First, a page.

Big in Japan

I think I first heard the phrase “Big in Japan” to describe Cheap Trick, which was a pretty under the radar band in the US until they gained a massive following in Japan, did a tour there, and somehow that translated into success back in the states. Despite them being big in Japan, I don't actually know who the Japanese bands are that are on record as being influenced by Cheap Trick. Does anyone who is much deeper into the world of Japanese music than me know of some examples?

In video games, Wizardry is one of the first instances of "Big in Japan" that comes to mind, whose Japanese offspring range from the original Dragon Quest to the far more obvious successor Etrian Odyssey.

Typically when the phrase "Big in Japan" is used in Western media, the greater cultural impact isn't really talked about. It's described as a mysterious process where for some reason Japanese people really like some weird inane American thing (or Danish in the case of, say, Michael Learns to Rock (actually this might just be a "big in China" thing rather than"big in Japan")) rejected by its homeland, and left at that. As a forum of people not-from-Japan who are very interested in Japanese stuff, I want to talk about the Japanese legacy of western stuff that ended up big in Japan. What examples can you think of?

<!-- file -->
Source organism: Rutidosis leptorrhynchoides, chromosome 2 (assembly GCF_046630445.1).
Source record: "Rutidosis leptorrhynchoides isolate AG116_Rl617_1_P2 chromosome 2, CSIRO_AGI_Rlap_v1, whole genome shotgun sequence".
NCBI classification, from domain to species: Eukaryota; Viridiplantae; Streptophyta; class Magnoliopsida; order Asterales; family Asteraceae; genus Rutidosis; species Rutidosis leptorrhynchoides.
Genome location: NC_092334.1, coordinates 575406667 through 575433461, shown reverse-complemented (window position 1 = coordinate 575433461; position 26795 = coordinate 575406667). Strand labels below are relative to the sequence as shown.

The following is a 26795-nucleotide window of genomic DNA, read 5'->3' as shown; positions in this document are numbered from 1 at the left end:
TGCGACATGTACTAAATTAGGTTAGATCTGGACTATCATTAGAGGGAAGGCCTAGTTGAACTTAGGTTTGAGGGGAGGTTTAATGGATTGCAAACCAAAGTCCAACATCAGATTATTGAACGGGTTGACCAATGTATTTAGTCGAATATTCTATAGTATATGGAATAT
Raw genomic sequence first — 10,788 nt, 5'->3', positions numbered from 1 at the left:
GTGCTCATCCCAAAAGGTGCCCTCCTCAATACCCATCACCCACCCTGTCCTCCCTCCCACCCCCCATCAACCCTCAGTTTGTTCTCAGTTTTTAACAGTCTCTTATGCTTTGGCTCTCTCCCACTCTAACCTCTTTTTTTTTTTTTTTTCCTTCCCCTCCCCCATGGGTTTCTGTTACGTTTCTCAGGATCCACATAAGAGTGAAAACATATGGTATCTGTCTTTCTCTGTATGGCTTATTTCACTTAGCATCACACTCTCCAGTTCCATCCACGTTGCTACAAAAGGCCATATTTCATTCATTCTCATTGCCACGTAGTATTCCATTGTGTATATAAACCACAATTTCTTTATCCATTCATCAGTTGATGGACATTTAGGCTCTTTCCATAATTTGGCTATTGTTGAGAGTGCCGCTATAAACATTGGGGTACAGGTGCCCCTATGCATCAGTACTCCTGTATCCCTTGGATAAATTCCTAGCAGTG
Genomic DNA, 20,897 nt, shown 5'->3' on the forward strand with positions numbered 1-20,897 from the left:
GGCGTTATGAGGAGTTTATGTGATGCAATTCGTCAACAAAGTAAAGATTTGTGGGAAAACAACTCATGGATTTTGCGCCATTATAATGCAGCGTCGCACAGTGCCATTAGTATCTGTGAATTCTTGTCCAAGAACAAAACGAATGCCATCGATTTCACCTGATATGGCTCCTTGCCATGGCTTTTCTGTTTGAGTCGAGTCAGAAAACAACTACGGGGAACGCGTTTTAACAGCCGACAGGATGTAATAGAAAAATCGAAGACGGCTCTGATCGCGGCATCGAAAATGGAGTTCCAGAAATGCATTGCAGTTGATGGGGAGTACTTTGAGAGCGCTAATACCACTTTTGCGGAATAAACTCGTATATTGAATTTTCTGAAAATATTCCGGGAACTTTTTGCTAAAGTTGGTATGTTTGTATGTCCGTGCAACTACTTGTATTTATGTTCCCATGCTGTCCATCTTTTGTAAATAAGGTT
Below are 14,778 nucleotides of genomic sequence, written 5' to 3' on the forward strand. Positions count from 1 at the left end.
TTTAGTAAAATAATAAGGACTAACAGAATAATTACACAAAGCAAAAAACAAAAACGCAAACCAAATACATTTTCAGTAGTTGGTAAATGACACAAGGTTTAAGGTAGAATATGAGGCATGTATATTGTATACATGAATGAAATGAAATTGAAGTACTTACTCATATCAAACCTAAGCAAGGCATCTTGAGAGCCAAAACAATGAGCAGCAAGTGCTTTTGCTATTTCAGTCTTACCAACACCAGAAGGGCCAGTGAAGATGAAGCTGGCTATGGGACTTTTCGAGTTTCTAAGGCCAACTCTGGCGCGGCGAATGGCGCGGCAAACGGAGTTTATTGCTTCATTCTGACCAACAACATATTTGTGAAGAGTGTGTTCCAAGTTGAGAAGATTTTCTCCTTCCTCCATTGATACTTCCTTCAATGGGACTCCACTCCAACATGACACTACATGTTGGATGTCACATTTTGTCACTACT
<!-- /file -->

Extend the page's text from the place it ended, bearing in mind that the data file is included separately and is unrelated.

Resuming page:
Big in Japan always reminds me of Big in Japan.

@“Karasu”#p118241 I was literally listening to this song as I made this thread lol

@“saddleblasters”#p118242 lol, I’m glad I’m not the only one!

But seriously, Lode Runner is one of these, a game that I think reached its final form in Japan!

Baseball comes to mind for me. There was no shortage of baseball videogames made in Japan throughout the ‘80s and early ’90s. Whatever installment of Family Stadium was released here as RBI Baseball for NES is still quite enjoyable. I also like Super Baseball Simulator 1.000 for SNES.

The first time I remember hearing the phrase was when faintly annoying girl group Shampoo launched their single Trouble in 1994. It was all over the radio constantly along with the assurance that they were big in Japan.

They released a single called “Girl Power” a week before the Spice Girls debuted “Wannabe” and then faded into obscurity. I hadn’t seen the delightfully video game themed video before till just now.

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